Film support and education were among several industry topics brought to the table this week during a meeting of the minds and first gathering of the Governor’s Advisory Council on Film, Television and Digital Streaming.
The advisory council was established by Gov. Roy Cooper, who made a trip to EUE/Screen Gems in Wilmington in October to announce
the group and named Susi Hamilton, secretary of the N.C. Department of Natural and Cultural Resources, its chair.
“Governor Cooper opened our first meeting of the Advisory Council on Film, Television and Digital Streaming and gave the council members clear instructions to provide him with ways we can continue to grow media production in North Carolina and work to restore our state’s reputation as a hub for the film and television industry,” Hamilton said in an email Thursday.
The council held its first meeting Tuesday in Raleigh and it was attended by 21 of the 22 members on the council either in person or via conference call, according to Hamilton's office. The members in attendance included several Wilmington locals.
While they were unable to physically attend, local film industry leaders Johnny Griffin and Bill Vassar, and Wilmington Mayor Bill Saffo, called into the meeting.
The council is meant to be an advisory board, coming up with suggestions, ideas and recommendations for the governor, said Griffin, director of the Wilmington Regional Film Commission, adding "there is no budget that goes with this."
“This is not a lobbying entity, and so we will not be engaging as a body with the legislature … as a body, this entity is not charged with that. It's nonpartisan,” Griffin said.
The group includes a broad base of professionals in the industry including industry leaders, educators, film crew members and independent filmmakers, he said.
“It's a wide selection of people, which will help give it a lot of meaning to this because they represent a lot of different aspects of this bigger industry that we have,” Griffin said.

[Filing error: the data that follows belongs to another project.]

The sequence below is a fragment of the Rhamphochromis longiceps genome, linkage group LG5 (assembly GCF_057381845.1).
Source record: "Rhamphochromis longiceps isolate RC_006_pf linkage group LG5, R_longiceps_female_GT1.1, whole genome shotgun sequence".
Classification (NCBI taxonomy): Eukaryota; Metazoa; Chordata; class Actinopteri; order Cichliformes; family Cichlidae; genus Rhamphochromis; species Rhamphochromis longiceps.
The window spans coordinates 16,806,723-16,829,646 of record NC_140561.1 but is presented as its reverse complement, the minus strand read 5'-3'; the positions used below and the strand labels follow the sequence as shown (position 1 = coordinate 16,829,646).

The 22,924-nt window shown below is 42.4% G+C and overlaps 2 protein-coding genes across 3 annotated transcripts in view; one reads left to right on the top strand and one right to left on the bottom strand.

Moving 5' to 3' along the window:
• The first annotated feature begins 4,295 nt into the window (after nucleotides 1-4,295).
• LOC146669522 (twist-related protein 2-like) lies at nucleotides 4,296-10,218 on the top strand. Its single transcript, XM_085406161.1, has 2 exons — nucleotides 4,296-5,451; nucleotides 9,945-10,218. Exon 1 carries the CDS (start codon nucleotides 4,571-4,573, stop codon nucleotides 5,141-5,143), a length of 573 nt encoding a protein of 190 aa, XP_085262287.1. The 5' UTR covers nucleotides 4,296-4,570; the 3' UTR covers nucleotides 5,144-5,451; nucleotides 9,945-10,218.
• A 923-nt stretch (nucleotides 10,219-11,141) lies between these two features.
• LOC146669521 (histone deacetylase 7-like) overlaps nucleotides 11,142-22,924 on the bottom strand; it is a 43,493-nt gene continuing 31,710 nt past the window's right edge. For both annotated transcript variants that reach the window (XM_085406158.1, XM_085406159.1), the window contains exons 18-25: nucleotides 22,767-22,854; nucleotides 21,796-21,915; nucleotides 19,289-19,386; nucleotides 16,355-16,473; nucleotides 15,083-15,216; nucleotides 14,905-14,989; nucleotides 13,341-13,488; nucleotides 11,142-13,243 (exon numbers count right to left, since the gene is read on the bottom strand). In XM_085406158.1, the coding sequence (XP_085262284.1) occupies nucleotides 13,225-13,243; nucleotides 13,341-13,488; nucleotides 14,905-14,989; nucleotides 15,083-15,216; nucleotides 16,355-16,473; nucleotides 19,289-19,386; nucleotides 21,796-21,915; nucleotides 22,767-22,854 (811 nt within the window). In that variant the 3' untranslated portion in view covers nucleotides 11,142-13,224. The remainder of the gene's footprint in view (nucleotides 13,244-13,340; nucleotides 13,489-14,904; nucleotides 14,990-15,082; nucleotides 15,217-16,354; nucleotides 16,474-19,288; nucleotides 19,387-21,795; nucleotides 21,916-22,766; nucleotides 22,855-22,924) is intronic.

Other issues discussed, Griffin said, including how to better assist the industry from big productions to independent filmmakers, as well as education and finding ways to keep the state’s homegrown workforce.
“Unfortunately, right now, a lot of the students that are trained in the state, end up leaving the state, and are going and working elsewhere. So we’re educating the students but maybe we don’t have the job opportunities for those students here: so what can we do to help connect those students with the industry?
“A lot of these comments were being made … and that discussion will be continued at the next meeting,” Griffin said.
Saffo, who is also chair of the Wilmington Regional Film Commission, said from his perspective, the state's film grant incentive program and the money secured for it has helped bring productions to the state, but more could be done.
“I know that we went from this tax credit program and there was a lot of angst when that went away and we’ve gone to this grant program. I will tell you from where I’m sitting today, the grant program is working. We are picking up business. I think the issue we all have is, can we pick up more business?" Saffo said.
"Can it do better? Obviously, it can. How much better? That is something we’ll be looking at … but anything that can enhance the program will benefit not only Wilmington, but the entire state, from where I sit,” Saffo said. “If you get two TV productions in the state next year … that would eat up a lot of that grant money. So an opportunity to enhance that would be great. That is something that I would share with the governor.”
Vassar, executive vice president of EUE/Screen Gems Studios in Wilmington, said he served as a member of a similar advisory group under former governors Mike Easley and Beverly Perdue, before such a council was dissolved during former governor Pat McCrory’s administration.
“Judging by the enthusiasm in the room Tuesday, I believe Chairperson Susi Hamilton has assembled a group of accomplished industry professionals who can advise Gov. Cooper on any and all issues facing our industry now and in the future,” Vassar said. “I look forward to working with Susi and Gov. Cooper to grow the film and television industry in North Carolina."
According to Hamilton's office, other local members of the council are: Judy Girard, a retired television executive for HGTV and the Food Network (also founder of the Girls Leadership Academy of Wilmington); Dale Williams, a freelance producer and unit production manager; Darla McGlamery, a business agent for the International Alliance of Theatrical Stage Employees (I.A.T.S.E.) Local 491; Chip Hackler, associate professor in the Film Studies Department at the University of North Carolina Wilmington; Michael McGaha, president of Teamsters Local 391; and Timothy Bourne, a film producer and executive producer.
“I was really excited about the enthusiasm of all the members that were part of the Advisory Council’s inaugural meeting and am looking forward to hearing more on the goals of the group and recommendations they will have for the governor for helping to grow the industry," said Guy Gaster, director of the N.C. Film Office.
The Governor’s Advisory Council on Film, Television and Digital Streaming will meet once a quarter, Griffin said. The next meeting is scheduled for March 10 in Raleigh.
Griffin said other sessions are slated to take place in June, September and December.